Whether it's delicious vegetarian or vegan recipes you're after, or ideas for gluten or dairy-free dishes, you'll find plenty here to inspire you. For more info on how we classify our lifestyle recipes please read our special diets fact sheet, or or for more information on how to plan your meals please see our special diets guidance.

Nutritional Information Amount per serving:

Calories

Calories are just a unit of energy. If you eat more than you use you can gain weight, or lose it if you don't eat enough. How much you need depends on your weight, gender and how active you are, but it's around 2,000 a day.

Carbs

Carbs are a great source of energy and, excluding foods such as potatoes, are made from grains - like bread, pasta and cereal. We all need carbs, but try to make them all wholegrain by sticking to brown bread, rice and pasta - they are much more nutritious.

Sugar

We all deserve a treat sometimes, but try to limit your sugar intake. Most of your sugar should come from raw fruit and milk, because they give us lots of nutrients too. Always check food labels so you know how much sugar you're eating.

Fat

We all need to eat a small amount of fat because it protects our organs and helps us grow. But we need to be careful about how much fat we eat and what kinds of fat, because in higher levels it's associated with weight gain, diabetes, cancer and heart disease.

Saturates

Saturated or "bad fats" are in beef, pork, chicken skin, butter, cream and cheese. Too much can be bad for our heart and cholesterol levels, but unsaturated or "good fats" in fish, nuts, avocados and some oils can help keep our hearts healthy if eaten in moderation.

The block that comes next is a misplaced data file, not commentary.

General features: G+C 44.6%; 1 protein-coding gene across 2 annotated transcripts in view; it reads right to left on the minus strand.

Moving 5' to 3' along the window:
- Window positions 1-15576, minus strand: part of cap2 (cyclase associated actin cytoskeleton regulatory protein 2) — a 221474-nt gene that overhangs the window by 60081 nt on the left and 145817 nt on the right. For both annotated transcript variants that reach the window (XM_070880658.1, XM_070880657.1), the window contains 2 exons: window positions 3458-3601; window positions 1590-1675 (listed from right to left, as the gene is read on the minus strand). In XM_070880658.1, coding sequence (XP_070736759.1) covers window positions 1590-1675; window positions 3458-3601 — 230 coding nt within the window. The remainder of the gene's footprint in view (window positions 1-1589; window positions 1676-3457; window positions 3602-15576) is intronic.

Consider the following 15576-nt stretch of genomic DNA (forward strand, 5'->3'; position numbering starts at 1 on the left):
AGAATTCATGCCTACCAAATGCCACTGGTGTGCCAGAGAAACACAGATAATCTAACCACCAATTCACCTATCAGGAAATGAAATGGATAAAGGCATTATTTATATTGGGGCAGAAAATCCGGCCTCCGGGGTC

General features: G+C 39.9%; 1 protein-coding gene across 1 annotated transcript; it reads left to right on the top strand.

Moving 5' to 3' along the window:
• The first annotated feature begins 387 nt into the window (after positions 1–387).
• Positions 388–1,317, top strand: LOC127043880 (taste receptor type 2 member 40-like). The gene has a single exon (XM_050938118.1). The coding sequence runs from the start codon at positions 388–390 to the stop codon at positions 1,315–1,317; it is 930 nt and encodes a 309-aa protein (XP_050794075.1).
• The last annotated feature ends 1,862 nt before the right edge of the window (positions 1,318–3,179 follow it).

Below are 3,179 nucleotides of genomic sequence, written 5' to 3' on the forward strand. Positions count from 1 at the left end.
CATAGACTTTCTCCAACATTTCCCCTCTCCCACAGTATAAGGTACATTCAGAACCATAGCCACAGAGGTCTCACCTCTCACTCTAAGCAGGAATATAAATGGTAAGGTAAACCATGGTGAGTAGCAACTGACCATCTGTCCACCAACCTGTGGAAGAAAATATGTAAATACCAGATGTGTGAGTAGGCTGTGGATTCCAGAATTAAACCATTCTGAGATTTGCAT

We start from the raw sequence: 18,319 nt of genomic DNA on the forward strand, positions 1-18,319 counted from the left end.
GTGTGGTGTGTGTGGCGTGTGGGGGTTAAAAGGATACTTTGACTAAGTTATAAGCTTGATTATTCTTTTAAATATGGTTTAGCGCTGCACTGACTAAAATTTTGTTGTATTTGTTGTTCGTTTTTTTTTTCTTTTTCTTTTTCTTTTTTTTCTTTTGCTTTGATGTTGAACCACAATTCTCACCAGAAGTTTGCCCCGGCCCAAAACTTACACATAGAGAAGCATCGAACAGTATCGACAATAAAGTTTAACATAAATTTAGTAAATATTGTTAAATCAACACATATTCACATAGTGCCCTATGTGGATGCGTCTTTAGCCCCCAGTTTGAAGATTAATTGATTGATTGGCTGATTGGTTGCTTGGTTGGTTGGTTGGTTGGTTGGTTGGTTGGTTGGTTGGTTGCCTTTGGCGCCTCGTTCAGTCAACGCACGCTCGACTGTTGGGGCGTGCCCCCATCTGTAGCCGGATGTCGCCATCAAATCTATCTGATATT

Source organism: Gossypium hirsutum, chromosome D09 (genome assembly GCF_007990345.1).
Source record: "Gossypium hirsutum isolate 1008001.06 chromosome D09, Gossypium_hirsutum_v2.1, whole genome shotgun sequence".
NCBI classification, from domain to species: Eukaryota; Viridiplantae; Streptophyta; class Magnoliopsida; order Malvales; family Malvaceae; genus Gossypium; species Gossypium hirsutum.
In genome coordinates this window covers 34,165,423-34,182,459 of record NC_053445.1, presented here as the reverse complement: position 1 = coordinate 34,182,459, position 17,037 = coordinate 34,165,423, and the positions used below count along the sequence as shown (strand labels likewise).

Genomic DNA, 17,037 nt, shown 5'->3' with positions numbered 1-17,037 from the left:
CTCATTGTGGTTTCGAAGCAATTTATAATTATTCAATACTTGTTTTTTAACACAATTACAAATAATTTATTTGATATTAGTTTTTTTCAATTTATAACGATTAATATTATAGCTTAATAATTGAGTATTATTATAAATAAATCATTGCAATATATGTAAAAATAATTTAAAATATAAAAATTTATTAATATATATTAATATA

Protein

Protein helps our muscles to grow and repair, as well as providing you with essential amino acids. When it comes to protein, try to eat leaner sources such as chicken and fish or non-meat sources such as eggs, dairy, beans, nuts, seeds, tofu and pulses.
  • Calories 343
    17%
  • Carbs 30.3g
    12%
  • Sugar 19g 21%
  • Fat 11.8g 17%
  • Saturates 7.4g 37%
  • Protein 2.7g 6%
Of an adult's reference intake

Related recipes:

BUYING SUSTAINABLY SOURCED FISH

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Buying sustainably sourced fish means buying fish that has been caught without endangering the levels of fish stocks and with the protection of the environment in mind. Wild fish caught in areas where stocks are plentiful are sustainably sourced, as are farmed fish that are reared on farms proven to cause no harm to surrounding seas and shores.

When buying either wild or farmed fish, ask whether it is sustainably sourced. If you're unable to obtain this information, don't be afraid to shop elsewhere – only by shopping sustainably can we be sure that the fantastic selection of fish we enjoy today will be around for future generations.

For further information about sustainably sourced fish, please refer to the useful links below:

Marine Stewardship Council
http://www.msc.org/

Fish Online
http://www.fishonline.org

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  • For the cake

  • 225 g unsalted butter, softened, plus extra for greasing

  • 225 g caster sugar

  • 4 large free-range eggs

  • 225 g self-raising flour

  • ½ a level teaspoon baking powder

  • a splash of milk

  • 1 teaspoon vanilla extract

  • 75 g desiccated coconut

  • For the blackberry jam

  • 250 g blackberries

  • 125 g caster sugar

  • ½ a lemon